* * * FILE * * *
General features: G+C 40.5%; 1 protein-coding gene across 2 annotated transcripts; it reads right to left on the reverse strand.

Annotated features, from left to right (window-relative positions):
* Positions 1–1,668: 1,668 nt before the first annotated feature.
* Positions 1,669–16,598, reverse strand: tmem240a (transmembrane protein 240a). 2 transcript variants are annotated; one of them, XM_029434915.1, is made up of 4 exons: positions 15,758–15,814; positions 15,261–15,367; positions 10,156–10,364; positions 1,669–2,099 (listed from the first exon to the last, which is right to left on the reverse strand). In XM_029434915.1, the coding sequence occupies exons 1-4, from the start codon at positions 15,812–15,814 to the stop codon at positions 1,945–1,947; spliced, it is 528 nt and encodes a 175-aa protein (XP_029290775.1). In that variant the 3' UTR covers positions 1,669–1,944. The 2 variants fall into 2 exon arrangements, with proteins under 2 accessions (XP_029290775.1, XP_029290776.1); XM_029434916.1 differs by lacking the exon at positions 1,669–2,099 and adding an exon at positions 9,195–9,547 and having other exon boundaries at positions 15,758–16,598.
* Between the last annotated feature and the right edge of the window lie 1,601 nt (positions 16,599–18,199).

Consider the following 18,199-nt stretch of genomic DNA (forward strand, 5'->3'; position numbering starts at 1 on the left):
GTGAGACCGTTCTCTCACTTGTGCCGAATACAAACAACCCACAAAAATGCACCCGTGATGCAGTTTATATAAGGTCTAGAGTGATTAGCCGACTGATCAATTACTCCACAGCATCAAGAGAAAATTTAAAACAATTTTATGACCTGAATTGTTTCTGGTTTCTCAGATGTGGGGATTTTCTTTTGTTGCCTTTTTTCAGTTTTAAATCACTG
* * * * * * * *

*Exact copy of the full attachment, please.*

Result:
General features: G+C 40.5%; 1 protein-coding gene across 2 annotated transcripts; it reads right to left on the reverse strand.

Annotated features, from left to right (window-relative positions):
* Positions 1–1,668: 1,668 nt before the first annotated feature.
* Positions 1,669–16,598, reverse strand: tmem240a (transmembrane protein 240a). 2 transcript variants are annotated; one of them, XM_029434915.1, is made up of 4 exons: positions 15,758–15,814; positions 15,261–15,367; positions 10,156–10,364; positions 1,669–2,099 (listed from the first exon to the last, which is right to left on the reverse strand). In XM_029434915.1, the coding sequence occupies exons 1-4, from the start codon at positions 15,812–15,814 to the stop codon at positions 1,945–1,947; spliced, it is 528 nt and encodes a 175-aa protein (XP_029290775.1). In that variant the 3' UTR covers positions 1,669–1,944. The 2 variants fall into 2 exon arrangements, with proteins under 2 accessions (XP_029290775.1, XP_029290776.1); XM_029434916.1 differs by lacking the exon at positions 1,669–2,099 and adding an exon at positions 9,195–9,547 and having other exon boundaries at positions 15,758–16,598.
* Between the last annotated feature and the right edge of the window lie 1,601 nt (positions 16,599–18,199).

Consider the following 18,199-nt stretch of genomic DNA (forward strand, 5'->3'; position numbering starts at 1 on the left):
GTGAGACCGTTCTCTCACTTGTGCCGAATACAAACAACCCACAAAAATGCACCCGTGATGCAGTTTATATAAGGTCTAGAGTGATTAGCCGACTGATCAATTACTCCACAGCATCAAGAGAAAATTTAAAACAATTTTATGACCTGAATTGTTTCTGGTTTCTCAGATGTGGGGATTTTCTTTTGTTGCCTTTTTTCAGTTTTAAATCACTG